The sea turtle management camps of Quintana Roo: history and accomplishments
Next 25th October the Marine turtle festival will start! If you are around in the Area, we recommend you not to miss it! There will be different events in different places, check the program out here! Here is an article written by the organizing committee about the marine turtle camps that every summer receive volunteers that help with this extraordinary job!!
Quintana Roo is considered a pioneer in sea turtle conservation. Beginning in the 1960s in Isla Mujeres, the first efforts were undertaken to conserve these species endangered with extinction, that for millions of years have been important visitors to our beautiful beaches of majestic white sand.
The importance of sea turtles in the Gulf of Mexico and the Mexican Caribbean has been expressed through cultural and religious practises since the times of the early Maya. These underscore the cultural, economic and dietary importance that the sea turtle held for coastal communities from the Pre-Hispanic period until the en of commercial turtle fishery in Quintana Roo in 1980.
Once the sea turtle no longer served as a commercial resource and was placed under protection in the Gulf and Mexican Caribbean, various sectors of society— government, non-profits, academia, fishing cooperatives, business, tourism service providers—took action to protect and inform the public about these animals through sea turtle management camps. Six of the species of sea turtle that nest in Mexico
visit Quintana Roo: the Ridley, Kemp’s Ridley, Loggerhead, Green, Hawksbill and Leatherback. The first two of these feed along our coasts, while the last four lay their eggs on our beaches.
A large part of the life cycle of the sea turtles is spent at sea, and is difficult to support though management activities. Nevertheless, management and protection practises have increased and improved on the nesting beaches. Through these, the nesting females, eggs and hatchlings are protected, with the goal of increasing the number of hatchlings that attain their primary purpose: to reach the sea, and so ensure greater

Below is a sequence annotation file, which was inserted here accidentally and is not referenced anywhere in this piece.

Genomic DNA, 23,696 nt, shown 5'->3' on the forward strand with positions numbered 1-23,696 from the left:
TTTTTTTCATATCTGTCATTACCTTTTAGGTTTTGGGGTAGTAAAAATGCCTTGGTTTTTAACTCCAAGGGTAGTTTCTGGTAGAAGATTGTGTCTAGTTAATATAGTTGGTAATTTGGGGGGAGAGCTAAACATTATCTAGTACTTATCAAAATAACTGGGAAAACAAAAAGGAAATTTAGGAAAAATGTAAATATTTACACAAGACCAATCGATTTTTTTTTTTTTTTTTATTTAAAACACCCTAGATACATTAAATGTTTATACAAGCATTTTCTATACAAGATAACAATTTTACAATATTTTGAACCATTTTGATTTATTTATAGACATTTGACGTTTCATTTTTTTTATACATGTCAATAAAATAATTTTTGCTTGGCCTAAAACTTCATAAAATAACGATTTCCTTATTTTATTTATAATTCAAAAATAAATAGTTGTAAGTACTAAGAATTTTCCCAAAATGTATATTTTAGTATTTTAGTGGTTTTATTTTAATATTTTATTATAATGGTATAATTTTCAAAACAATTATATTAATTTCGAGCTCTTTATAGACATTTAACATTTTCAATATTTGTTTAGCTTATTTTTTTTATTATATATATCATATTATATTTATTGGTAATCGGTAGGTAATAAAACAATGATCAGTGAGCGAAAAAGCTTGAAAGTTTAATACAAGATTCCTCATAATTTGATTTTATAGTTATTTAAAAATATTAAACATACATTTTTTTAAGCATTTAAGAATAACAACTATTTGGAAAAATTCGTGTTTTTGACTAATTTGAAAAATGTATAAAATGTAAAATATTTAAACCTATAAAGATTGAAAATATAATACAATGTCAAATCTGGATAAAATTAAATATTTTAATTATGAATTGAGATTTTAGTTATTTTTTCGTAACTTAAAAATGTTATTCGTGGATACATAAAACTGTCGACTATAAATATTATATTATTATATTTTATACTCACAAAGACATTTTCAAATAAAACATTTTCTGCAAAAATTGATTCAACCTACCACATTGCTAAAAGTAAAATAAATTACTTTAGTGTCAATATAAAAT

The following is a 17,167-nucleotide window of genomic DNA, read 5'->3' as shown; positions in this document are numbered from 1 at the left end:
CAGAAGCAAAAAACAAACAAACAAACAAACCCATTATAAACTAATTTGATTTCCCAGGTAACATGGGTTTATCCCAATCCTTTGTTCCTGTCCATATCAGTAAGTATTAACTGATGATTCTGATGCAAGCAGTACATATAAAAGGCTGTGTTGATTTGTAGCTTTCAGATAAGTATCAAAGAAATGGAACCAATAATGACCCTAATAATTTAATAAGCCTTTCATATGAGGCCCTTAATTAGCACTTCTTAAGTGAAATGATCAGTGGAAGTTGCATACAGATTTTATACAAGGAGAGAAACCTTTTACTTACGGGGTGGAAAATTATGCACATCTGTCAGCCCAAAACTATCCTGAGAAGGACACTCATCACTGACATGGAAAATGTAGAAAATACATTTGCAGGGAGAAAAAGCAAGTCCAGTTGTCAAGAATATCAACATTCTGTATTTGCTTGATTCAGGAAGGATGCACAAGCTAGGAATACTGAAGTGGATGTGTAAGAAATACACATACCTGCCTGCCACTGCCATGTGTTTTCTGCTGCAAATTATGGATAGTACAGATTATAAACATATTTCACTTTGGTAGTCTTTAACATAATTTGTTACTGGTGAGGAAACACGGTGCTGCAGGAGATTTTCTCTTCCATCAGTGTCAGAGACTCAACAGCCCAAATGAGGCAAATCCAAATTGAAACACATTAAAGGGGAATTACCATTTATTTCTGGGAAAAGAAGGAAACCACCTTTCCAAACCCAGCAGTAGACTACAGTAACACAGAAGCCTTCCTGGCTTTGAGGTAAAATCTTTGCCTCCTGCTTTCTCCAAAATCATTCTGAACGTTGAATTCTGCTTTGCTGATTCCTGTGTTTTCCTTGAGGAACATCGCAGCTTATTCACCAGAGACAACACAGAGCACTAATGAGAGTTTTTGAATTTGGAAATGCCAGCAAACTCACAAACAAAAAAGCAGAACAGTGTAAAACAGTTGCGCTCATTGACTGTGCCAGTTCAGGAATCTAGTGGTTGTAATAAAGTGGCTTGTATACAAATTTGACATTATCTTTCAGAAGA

nesting activity on our beaches in the future.
The State of Quintana Roo has about 800 kilometres (about 500 miles) of coastline, where more than 60 nesting beaches have been identified. More than 80% of these are subject to protection, with the help of various organisations and businesses. Beginning in 1982, the beaches of Kantenah, Aventuras DIF, Xcacel, Tankah, Ojo de Agua and Lirios—the majority of these being in the Municipality of Tulum—, became
the first to establish sea turtle management camps, under the direction of CIQRO, the Quintana Roo Center for Research. Over the years the number of camps has increased along the coast, making Quintana Roo the leader in these activities.
Through our protection and conservation work, the consumption of sea turtle eggs and the slaughter of females for food have decreased. Largely through the work of non-profit organisations, there has been a significant program of awareness building in the local communities, intended to change customs regarding the traditional use of these animals.
Unfortunately, human beings have brought these turtles to the brink of extinction. However, each of us can share in the opportunity to do our own small part in order to protect them. This is the primary objective of our annual Tulum Sea Turtle Festival, which this year celebrates its tenth anniversary, thanks to the collabouration and assistance of public and private organisations, and the support of our patrons.
At this point it is already a tradition for the community, as the Festival has become an important event. At the Festival we publicize the results of the cooperative protection and conservation efforts of our organisations and volunteers, which have made possible the trend toward annual increases in sea turtle populations. During the Festival we present a range of cultural activities focused upon sea turtle conservation, organized by public and private institutions under the leadership of the Quintana Roo State Committee for the Protection, Conservation, Study and Management of the Sea Turtle.
The goal of the Festival is to help the community and visitors gain awareness of the importance that the sea turtle has: as a living creature with a right to exist; as an example of adaptation and survival over millions of years; and as a proud symbol of the struggle for survival. All of these make the sea turtles a symbol that makes us proud, and that makes them an important attraction for tourism in Tulum.
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